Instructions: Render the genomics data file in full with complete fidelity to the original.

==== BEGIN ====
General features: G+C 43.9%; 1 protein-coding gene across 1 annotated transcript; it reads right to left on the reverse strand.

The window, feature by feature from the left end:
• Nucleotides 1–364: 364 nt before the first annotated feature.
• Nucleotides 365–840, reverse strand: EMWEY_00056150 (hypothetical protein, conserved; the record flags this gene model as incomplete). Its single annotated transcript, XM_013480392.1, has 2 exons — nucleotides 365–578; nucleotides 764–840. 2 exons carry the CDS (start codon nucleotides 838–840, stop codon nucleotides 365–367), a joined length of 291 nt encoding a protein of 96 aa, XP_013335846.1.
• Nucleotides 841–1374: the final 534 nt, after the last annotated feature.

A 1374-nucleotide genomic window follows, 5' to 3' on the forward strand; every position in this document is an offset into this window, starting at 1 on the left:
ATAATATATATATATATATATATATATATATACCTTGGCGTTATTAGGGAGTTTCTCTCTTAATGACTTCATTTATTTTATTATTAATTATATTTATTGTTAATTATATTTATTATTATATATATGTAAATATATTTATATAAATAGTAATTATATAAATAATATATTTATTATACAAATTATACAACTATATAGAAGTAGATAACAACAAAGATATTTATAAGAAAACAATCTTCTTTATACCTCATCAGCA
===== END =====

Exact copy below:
General features: G+C 43.9%; 1 protein-coding gene across 1 annotated transcript; it reads right to left on the reverse strand.

The window, feature by feature from the left end:
• Nucleotides 1–364: 364 nt before the first annotated feature.
• Nucleotides 365–840, reverse strand: EMWEY_00056150 (hypothetical protein, conserved; the record flags this gene model as incomplete). Its single annotated transcript, XM_013480392.1, has 2 exons — nucleotides 365–578; nucleotides 764–840. 2 exons carry the CDS (start codon nucleotides 838–840, stop codon nucleotides 365–367), a joined length of 291 nt encoding a protein of 96 aa, XP_013335846.1.
• Nucleotides 841–1374: the final 534 nt, after the last annotated feature.

A 1374-nucleotide genomic window follows, 5' to 3' on the forward strand; every position in this document is an offset into this window, starting at 1 on the left:
ATAATATATATATATATATATATATATATATACCTTGGCGTTATTAGGGAGTTTCTCTCTTAATGACTTCATTTATTTTATTATTAATTATATTTATTGTTAATTATATTTATTATTATATATATGTAAATATATTTATATAAATAGTAATTATATAAATAATATATTTATTATACAAATTATACAACTATATAGAAGTAGATAACAACAAAGATATTTATAAGAAAACAATCTTCTTTATACCTCATCAGCA